Web-based, peer reviewed, and timeliness are requirements of indexing in known databases but is not the essence or meaning of indexing. Indexing as a practice was introduced to achieve wider accessibility and availability among readers as it acts like a catalog. Secondly, indexing was conceived to act as a platform to streamline information on a topic, based on keywords, as database research for background information is the first activity, any researcher or practitioner undertakes. Being indexed in a known database helps the journal's readership and makes it an authoritative source of scientific information. Being accessible in turn improves the journal's reputation as a reliable source of high-quality information and the chances of being cited. However, with indexation of certain so-called predatory journals into large indexing databases, the matter is alarming.[12]

 Role of the Author

For authors, an article ensures career advancement and recognition, and for the pharmaceutical industry, an article enhances global attention to the research, thereby boosting sales.[13] When planning to write a scientific paper, getting things right the first time improves chances of acceptance. Accordingly, the specific objectives of the article are to be defined and accurate study design and statistics are assigned. The manuscript excels in its content when it is revised, revised, and revised.[14],[15] The reviewer considers the content and scientific validity of the study and hence a few checklists may be kept in mind while preparing an article [Table 1].{Table 1}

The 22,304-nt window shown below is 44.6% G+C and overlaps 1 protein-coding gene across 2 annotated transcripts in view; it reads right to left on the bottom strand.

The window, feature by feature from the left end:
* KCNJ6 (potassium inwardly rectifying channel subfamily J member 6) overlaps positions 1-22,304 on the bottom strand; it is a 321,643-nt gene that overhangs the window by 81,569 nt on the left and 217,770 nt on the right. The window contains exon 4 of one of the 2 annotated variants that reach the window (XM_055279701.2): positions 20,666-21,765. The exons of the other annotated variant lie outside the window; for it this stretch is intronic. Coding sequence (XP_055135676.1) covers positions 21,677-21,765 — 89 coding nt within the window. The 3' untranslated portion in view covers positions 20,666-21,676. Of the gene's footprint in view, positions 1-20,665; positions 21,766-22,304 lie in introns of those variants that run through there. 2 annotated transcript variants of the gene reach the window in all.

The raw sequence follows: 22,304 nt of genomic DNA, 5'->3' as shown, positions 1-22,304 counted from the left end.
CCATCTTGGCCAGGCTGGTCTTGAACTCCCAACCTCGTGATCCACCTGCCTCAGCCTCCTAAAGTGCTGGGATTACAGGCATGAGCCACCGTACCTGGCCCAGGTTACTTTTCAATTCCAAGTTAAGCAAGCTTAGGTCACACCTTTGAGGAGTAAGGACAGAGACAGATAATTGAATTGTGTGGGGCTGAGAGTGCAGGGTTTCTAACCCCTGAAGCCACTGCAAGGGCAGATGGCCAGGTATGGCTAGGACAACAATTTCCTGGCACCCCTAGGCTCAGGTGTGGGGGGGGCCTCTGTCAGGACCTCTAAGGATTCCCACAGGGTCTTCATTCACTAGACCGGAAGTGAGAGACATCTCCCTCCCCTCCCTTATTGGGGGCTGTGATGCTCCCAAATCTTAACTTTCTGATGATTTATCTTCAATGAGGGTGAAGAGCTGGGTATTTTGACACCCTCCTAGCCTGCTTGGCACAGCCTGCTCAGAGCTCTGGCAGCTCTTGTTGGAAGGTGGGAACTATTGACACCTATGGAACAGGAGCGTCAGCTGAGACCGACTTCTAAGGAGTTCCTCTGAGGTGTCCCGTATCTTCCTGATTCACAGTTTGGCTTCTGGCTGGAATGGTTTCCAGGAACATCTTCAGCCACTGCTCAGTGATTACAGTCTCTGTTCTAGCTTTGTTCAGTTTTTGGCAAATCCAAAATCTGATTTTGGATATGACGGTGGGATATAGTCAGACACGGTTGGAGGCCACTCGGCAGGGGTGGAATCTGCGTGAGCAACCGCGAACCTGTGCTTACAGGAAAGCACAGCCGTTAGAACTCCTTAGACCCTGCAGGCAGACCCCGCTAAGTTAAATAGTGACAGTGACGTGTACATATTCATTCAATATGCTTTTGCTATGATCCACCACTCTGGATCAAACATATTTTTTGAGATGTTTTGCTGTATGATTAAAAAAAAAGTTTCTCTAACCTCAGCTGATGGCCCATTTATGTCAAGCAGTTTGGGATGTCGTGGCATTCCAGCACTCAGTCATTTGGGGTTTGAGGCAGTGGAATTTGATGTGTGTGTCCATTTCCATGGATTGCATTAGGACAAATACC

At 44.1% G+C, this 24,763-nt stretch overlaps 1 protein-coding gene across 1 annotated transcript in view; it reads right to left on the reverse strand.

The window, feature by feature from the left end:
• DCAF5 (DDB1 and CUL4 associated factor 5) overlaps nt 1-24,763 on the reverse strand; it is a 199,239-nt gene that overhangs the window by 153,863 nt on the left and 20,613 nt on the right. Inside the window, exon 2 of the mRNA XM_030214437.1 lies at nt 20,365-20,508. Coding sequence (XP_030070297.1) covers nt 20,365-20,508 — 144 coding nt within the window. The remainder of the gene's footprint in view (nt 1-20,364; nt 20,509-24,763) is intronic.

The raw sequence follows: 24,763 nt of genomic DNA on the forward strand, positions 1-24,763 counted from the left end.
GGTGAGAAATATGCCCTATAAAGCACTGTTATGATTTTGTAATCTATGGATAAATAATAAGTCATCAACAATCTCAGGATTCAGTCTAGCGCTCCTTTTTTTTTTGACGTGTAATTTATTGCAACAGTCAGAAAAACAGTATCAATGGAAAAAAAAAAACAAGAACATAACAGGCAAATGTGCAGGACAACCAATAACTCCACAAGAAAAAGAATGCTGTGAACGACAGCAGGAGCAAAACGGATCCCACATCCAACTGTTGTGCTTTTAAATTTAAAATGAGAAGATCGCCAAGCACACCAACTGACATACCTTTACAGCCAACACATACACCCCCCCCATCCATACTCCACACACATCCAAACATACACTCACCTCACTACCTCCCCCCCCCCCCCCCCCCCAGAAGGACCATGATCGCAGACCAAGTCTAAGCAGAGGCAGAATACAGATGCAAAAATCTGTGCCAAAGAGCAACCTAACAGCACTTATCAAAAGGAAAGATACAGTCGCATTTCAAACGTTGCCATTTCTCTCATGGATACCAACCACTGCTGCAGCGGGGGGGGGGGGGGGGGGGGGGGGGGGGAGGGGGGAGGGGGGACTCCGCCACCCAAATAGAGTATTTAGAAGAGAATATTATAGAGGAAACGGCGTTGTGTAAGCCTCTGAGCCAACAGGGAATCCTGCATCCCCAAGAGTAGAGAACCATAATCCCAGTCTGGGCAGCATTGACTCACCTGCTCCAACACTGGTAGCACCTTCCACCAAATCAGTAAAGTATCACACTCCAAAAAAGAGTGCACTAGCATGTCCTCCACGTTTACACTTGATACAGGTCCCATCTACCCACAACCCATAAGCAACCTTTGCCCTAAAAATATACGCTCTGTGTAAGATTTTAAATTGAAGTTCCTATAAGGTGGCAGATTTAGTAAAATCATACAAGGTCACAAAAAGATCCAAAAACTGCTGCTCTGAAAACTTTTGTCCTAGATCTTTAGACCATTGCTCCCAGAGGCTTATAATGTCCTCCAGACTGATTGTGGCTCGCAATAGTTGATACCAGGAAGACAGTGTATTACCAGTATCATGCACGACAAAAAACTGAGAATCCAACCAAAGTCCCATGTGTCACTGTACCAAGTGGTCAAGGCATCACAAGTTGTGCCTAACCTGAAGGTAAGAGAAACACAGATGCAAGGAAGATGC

To judge the strength, weakness, and the potential impact of a scientific study, the reader must know how the study was carried out and what the results were and whether the results can be effectively used in medical practice. This has led to the introduction of guidelines for improving the reporting quality of medical research. These guidelines, endorsed by the Enhancing the QUAlity and Transparency Of health Research [16] network, include Preferred Reporting Items for Systematic Reviews and Meta-analyses (PRISM), Consolidated Standards of Reporting Trials (CONSORT), STrengthening the Reporting of OBservational studies in Epidemiology (STROBE), STAndards for the Reporting of Diagnostic (STARD) accuracy studies, Meta-analysis Of Observational Studies in Epidemiology (MOOSE), and Consensus-Based Clinical Case Reporting. These guidelines are needed to be used for accurate reporting and transparency.[16]